Comparative bio-antimutagenicity of common vegetables and traditional vegetables in kyoto
Sommaire de l'article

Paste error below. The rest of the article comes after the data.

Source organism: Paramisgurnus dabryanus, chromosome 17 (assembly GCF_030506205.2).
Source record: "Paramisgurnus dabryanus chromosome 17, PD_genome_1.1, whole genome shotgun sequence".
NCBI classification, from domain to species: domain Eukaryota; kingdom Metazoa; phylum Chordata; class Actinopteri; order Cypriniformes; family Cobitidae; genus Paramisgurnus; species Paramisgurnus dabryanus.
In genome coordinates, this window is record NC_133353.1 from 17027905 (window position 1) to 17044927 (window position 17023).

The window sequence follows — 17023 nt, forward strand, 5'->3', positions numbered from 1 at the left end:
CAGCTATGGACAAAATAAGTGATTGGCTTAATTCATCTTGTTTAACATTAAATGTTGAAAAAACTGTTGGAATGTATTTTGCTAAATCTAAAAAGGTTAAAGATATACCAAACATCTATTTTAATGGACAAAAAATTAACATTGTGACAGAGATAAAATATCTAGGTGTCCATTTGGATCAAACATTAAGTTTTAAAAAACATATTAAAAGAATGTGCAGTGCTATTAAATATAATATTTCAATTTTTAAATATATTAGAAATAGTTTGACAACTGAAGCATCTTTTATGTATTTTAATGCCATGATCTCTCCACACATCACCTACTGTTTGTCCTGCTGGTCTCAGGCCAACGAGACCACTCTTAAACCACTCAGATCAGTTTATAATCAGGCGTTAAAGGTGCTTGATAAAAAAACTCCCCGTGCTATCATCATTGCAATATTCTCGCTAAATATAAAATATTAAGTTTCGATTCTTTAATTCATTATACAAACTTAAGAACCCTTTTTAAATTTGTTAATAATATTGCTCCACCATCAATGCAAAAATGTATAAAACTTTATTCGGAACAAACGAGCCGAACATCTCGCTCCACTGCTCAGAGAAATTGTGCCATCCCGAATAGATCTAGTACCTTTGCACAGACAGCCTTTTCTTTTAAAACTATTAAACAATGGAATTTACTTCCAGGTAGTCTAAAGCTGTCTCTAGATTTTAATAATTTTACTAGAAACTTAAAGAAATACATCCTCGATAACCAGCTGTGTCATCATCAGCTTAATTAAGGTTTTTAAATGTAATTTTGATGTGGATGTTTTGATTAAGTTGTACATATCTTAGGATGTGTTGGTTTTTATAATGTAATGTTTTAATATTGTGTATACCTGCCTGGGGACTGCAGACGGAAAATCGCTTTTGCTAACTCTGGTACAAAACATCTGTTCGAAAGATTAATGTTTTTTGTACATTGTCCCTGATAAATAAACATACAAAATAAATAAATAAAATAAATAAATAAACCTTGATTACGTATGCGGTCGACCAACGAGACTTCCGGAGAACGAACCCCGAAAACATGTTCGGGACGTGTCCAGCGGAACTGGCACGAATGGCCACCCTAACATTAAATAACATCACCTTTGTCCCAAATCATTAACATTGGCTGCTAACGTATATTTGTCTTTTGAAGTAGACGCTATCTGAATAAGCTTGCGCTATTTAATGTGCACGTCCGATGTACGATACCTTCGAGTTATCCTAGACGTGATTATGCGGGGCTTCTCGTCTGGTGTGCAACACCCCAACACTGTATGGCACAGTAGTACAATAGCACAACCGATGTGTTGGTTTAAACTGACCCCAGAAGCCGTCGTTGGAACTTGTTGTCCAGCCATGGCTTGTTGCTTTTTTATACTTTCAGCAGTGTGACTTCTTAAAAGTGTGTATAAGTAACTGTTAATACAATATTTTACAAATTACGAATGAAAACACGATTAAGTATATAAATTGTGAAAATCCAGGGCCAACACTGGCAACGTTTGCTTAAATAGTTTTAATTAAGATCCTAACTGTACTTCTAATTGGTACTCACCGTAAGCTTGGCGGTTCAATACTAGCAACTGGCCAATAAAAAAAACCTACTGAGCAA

Traditional vegetables in Kyoto are a unique group of vegetables that have been cultivated in limited areas near Kyoto city. We compared the traditional vegetables in Kyoto with common vegetables for the bio-antimutagenicity of their extracts against UV-induced mutation of E. coli B/r WP2. Among the traditional vegetables in Kyoto, Kamo eggplant (Solanaceae) and Katsura oriental pickling melon (Cucurbitaceae) showed higher bio-antimutagenicity and yield in the n-hexane, chloroform and ethyl acetate fractions than their common vegetable counterparts. Shishigatani pumpkin (Cucurbitaceae) possessed bio-antimutagenicity in the chloroform and ethyl acetate fractions, but common pumpkin did not. Polyphenolic compounds in the ethyl acetate fraction of plants are known to be related to antimutagenicity. However, the intensity of bio-antimutagenicity was not correlated with the polyphenol content in the ethyl acetate fractions of the present vegetables. In particular, Kamo eggplant possessed both polyphenolic and non-polyphenolic bio-antimutagenic sub-fractions in the ethyl acetate fraction. In the aqueous fraction, taro (Dioscoreaceae) was the most capable among our samples, whether being of common or traditional origin. Consequently, it is considered, that some traditional vegetables in Kyoto are superior to common vegetables in their bio-antimutagenicity and that these could be used as starting materials to identify new bio-antimutagens.